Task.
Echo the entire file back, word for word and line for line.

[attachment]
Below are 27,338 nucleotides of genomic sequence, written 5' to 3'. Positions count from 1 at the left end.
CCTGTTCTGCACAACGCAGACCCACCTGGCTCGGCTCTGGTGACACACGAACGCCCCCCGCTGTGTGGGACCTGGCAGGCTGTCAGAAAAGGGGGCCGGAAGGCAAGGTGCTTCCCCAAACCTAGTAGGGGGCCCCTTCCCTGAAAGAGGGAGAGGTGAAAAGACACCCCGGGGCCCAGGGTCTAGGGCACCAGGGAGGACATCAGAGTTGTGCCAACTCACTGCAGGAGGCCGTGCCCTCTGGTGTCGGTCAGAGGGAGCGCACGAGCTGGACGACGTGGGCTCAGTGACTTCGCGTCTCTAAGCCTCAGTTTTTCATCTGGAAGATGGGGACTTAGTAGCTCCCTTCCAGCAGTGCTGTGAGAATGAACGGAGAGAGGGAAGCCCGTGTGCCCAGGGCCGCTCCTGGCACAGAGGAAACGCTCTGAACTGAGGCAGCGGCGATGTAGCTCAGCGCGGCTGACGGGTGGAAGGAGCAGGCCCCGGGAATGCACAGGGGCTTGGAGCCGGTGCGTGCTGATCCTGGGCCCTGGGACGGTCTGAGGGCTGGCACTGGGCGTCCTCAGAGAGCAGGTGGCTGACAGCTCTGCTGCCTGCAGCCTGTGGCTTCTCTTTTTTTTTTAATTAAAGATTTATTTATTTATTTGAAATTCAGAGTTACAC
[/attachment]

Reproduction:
Below are 27,338 nucleotides of genomic sequence, written 5' to 3'. Positions count from 1 at the left end.
CCTGTTCTGCACAACGCAGACCCACCTGGCTCGGCTCTGGTGACACACGAACGCCCCCCGCTGTGTGGGACCTGGCAGGCTGTCAGAAAAGGGGGCCGGAAGGCAAGGTGCTTCCCCAAACCTAGTAGGGGGCCCCTTCCCTGAAAGAGGGAGAGGTGAAAAGACACCCCGGGGCCCAGGGTCTAGGGCACCAGGGAGGACATCAGAGTTGTGCCAACTCACTGCAGGAGGCCGTGCCCTCTGGTGTCGGTCAGAGGGAGCGCACGAGCTGGACGACGTGGGCTCAGTGACTTCGCGTCTCTAAGCCTCAGTTTTTCATCTGGAAGATGGGGACTTAGTAGCTCCCTTCCAGCAGTGCTGTGAGAATGAACGGAGAGAGGGAAGCCCGTGTGCCCAGGGCCGCTCCTGGCACAGAGGAAACGCTCTGAACTGAGGCAGCGGCGATGTAGCTCAGCGCGGCTGACGGGTGGAAGGAGCAGGCCCCGGGAATGCACAGGGGCTTGGAGCCGGTGCGTGCTGATCCTGGGCCCTGGGACGGTCTGAGGGCTGGCACTGGGCGTCCTCAGAGAGCAGGTGGCTGACAGCTCTGCTGCCTGCAGCCTGTGGCTTCTCTTTTTTTTTTAATTAAAGATTTATTTATTTATTTGAAATTCAGAGTTACAC